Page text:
One of the aphorisms you hear in the political world is that the one unchanging rule is that all political careers end in failure. Yet, as children of God, we are not subject to an unchanging rule but are loved and saved by an unchanging and unchangeable God. The rules of God’s kingdom are not those of this world, whether in politics or business or so much else. So what does success as a Christian in politics mean, and how can it be achieved?
When we think of political success, we see images of a new Prime Minister entering No. 10 Downing Street, to cheers and applause, and the eyes of the world’s press looking on. In Hebrews 12, we have this picture that we Christians are surrounded by a great crowd of witnesses, cheering us on and applauding, as we are urged on to run with endurance the race of faith that is set before us. A key part of that picture is that we can have confidence that God has marked out a path for each of us, and for some of us, that path will be to the political sphere. For some, their path will be in electoral politics, and for others, it will be in service to those who are elected. Either way, we who are called to that path are to run it with endurance, bringing glory to God through the way we serve.
As civil servants or political staffers, Christians often have a place in the center of key events that unfold. One striking memory from my own career was organising a meeting for the leaders of the political groups in the European Parliament early on the morning of 24 June 2016. As the only British person in the room, I was touched by the way senior politicians came and spoke to me, asking how I felt as a Brit and what this might mean. At that moment, my prayers beforehand were answered in the words God gave me. I was able to witness that while I had great personal disappointment and concern for what this might mean, I have faith that the One who had called me there was good and faithful and was just as much Lord and in control in those circumstances. Even backroom staff sometimes get the opportunity to point to the King of Kings.
The Old Testament shows us that this is often the case. Mighty rulers are perplexed and seek help, which the great and the good cannot provide. Only then, do they turn to humble and ordinary people, whom God has placed there just for that occasion. There are the stories of the lives of civil servants – Joseph, Nehemiah, Daniel, and his friends – where, by their faithfully running the race marked out for them, whole nations are saved. Even while empires fall around them, they are able to stand firm to the end, sustained by the Unchangeable One, whom they have served for years, in good times and bad.
As Christians, we can offer a taste of God’s eternal kingdom here on earth, wherever we are. Made in the image of God but living in a fallen world marred by sin, we can nevertheless bring a fragrance of God’s perfect kingdom into the ugliest of political messes. The character that God is forming in us through the work of his Holy Spirit over the course of our lives is the surest and most constant witness to the power of Christ to restore what is lost and provide hope where everything is hopeless. The fruit of the spirit in our lives - love, joy, peace, patience, kindness, goodness, faithfulness, gentleness, and self-control (Galatians 5:22-23) - speaks of a reality that endures through all the ups and downs and crises, and those around us do notice and do ask how we can be so calm.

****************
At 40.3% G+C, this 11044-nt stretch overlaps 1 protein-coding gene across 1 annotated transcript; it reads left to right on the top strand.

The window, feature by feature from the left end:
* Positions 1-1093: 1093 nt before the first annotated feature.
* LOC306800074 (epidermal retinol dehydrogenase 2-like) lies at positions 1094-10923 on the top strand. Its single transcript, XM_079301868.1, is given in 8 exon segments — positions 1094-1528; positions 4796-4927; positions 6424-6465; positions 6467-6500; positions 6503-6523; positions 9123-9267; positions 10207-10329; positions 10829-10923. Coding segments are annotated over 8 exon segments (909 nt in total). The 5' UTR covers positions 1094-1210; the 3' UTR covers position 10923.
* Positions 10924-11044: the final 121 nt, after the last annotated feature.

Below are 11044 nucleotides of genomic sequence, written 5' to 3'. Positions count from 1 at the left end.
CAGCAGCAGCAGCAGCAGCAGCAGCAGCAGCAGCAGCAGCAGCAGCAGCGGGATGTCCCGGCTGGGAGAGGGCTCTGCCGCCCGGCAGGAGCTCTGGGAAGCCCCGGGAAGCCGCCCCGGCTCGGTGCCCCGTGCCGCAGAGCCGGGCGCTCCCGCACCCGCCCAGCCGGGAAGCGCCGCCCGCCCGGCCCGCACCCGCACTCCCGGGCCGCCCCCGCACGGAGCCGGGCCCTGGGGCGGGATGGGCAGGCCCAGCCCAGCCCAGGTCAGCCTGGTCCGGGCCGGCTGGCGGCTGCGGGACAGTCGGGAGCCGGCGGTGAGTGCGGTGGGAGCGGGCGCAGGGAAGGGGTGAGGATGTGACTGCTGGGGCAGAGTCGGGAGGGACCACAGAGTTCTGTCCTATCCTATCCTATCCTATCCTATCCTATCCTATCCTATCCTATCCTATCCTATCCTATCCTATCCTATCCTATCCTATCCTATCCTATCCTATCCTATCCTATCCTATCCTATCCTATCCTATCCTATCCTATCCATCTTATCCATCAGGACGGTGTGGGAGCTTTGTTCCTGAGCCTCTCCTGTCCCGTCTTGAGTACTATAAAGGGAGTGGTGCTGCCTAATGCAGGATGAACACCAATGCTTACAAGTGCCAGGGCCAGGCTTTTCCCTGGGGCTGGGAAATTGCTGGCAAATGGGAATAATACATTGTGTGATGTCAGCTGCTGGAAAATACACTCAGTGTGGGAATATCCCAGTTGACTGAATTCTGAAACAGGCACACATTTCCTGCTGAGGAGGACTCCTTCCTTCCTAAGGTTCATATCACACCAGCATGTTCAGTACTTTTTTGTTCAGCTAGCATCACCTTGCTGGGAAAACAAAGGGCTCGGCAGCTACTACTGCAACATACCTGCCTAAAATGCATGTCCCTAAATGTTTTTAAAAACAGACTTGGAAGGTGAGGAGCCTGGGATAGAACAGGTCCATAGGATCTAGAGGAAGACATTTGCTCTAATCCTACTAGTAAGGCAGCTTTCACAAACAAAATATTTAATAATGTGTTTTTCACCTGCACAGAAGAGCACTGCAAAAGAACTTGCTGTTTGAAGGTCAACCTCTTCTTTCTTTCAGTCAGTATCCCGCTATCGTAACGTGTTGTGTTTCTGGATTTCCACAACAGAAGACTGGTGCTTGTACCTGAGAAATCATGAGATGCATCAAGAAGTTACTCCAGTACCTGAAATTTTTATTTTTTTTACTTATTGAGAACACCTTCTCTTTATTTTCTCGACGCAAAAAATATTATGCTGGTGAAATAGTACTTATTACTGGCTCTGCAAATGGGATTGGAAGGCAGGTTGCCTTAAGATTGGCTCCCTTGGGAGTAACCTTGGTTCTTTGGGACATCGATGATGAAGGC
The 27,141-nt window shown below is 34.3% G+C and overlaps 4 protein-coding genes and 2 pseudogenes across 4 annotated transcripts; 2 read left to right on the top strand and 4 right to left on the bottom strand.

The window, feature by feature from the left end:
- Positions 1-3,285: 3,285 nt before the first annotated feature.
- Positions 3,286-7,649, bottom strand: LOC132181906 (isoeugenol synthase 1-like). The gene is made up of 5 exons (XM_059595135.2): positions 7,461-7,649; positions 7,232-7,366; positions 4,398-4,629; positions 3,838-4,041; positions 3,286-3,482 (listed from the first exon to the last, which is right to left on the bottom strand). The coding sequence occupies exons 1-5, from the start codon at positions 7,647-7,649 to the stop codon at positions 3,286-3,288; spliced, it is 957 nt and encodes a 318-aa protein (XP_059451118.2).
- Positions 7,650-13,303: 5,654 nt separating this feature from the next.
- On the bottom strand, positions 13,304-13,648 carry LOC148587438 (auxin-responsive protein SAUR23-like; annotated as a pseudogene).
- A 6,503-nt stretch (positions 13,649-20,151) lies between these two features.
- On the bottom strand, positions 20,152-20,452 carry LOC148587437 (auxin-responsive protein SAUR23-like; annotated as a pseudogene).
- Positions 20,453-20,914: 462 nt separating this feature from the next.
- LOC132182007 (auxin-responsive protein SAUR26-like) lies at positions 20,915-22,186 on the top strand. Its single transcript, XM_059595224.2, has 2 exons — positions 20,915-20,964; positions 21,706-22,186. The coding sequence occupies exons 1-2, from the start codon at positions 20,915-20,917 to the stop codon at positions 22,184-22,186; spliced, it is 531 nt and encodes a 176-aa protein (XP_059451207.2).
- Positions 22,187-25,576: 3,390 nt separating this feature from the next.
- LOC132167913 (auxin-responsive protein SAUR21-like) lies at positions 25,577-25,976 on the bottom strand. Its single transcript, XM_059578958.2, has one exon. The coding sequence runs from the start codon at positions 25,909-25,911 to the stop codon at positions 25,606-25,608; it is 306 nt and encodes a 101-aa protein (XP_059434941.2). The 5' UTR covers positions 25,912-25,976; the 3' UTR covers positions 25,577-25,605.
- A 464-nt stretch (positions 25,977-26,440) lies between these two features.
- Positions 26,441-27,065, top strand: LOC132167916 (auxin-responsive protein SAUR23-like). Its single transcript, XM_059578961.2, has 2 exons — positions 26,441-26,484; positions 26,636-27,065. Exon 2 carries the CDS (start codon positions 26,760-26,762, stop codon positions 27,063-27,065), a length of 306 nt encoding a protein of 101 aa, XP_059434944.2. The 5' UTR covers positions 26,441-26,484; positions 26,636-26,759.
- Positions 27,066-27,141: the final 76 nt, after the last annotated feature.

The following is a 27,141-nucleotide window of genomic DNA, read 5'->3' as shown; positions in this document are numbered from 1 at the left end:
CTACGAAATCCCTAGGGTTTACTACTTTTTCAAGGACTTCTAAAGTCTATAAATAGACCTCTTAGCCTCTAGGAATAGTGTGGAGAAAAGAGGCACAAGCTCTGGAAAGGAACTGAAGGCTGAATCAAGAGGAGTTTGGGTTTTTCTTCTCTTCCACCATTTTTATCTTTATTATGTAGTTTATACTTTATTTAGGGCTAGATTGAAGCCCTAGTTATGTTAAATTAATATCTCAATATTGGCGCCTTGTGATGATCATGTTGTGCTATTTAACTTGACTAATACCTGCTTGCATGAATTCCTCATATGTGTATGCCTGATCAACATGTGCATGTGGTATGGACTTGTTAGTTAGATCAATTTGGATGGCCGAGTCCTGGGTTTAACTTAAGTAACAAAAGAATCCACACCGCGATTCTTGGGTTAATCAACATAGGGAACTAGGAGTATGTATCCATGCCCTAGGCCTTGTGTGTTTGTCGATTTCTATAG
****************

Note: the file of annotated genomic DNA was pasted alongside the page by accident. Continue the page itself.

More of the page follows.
One area in the political world where the character of Jesus is particularly striking is where we control the tongue. Gossip is the main currency of political life. To do your job properly as a civil servant, you need to know what is happening, which requires you to spend lots of time talking to other people. How we do this matters. The Bible has a wealth of advice on how we should use our words. It is not only in James 3 that we can find good advice. One verse that has been very helpful for me comes from the court intrigue in the kingdom of Judah, at a time of war, and the threat of devastation and destruction from the superpower of the age, the Assyrians. Isaiah 8:12 says, “do not call conspiracy everything that this people calls a conspiracy; do not fear what they fear, and do not dread it”.
There are so many rumours and theories swirling around that it is easy to get confused or upset at what you are hearing. Yet as Christians, we can always be rooted in the Father, the God who does not lie, in His Son who is the truth, and the Spirt, who guides us into all truth. By being people of truth in a world of rumour, conspiracy, and deceit, we proclaim the Kingdom until Jesus returns. And our truthfulness, our dependability, our kindness, our faithfulness are highly valued by all political leaders because they have a heavenly source and an eternal value.
This character is formed over time. We are enjoined to run the race with endurance, throughout our whole life. The process is not glamourous, it is not showy, it is not box office or front of house. It can be painful and frustrating. The stories of the civil servants Joseph, Nehemiah, and Daniel speak of the pain of being taken away to serve in a foreign land. Yet through the pain, they remained steadfast as God formed their characters so that when the opportunities arose years later, they could speak of the true God in the words and actions, but equally through the integrity of their God-focused lives.
Not everyone will leave their homeland as I have done and serve God abroad. But in a more real sense, this is what we all do, once we are born again as children of God’s kingdom. Our true home is in heaven not on earth, and as Paul reminds us, we are God’s ambassadors - His representatives in a foreign land. We do this best by demonstrating the nature of that kingdom, by long faithful, humble service, serving our neighbours, serving our political masters, and in so doing, serving the King of Kings until we return home.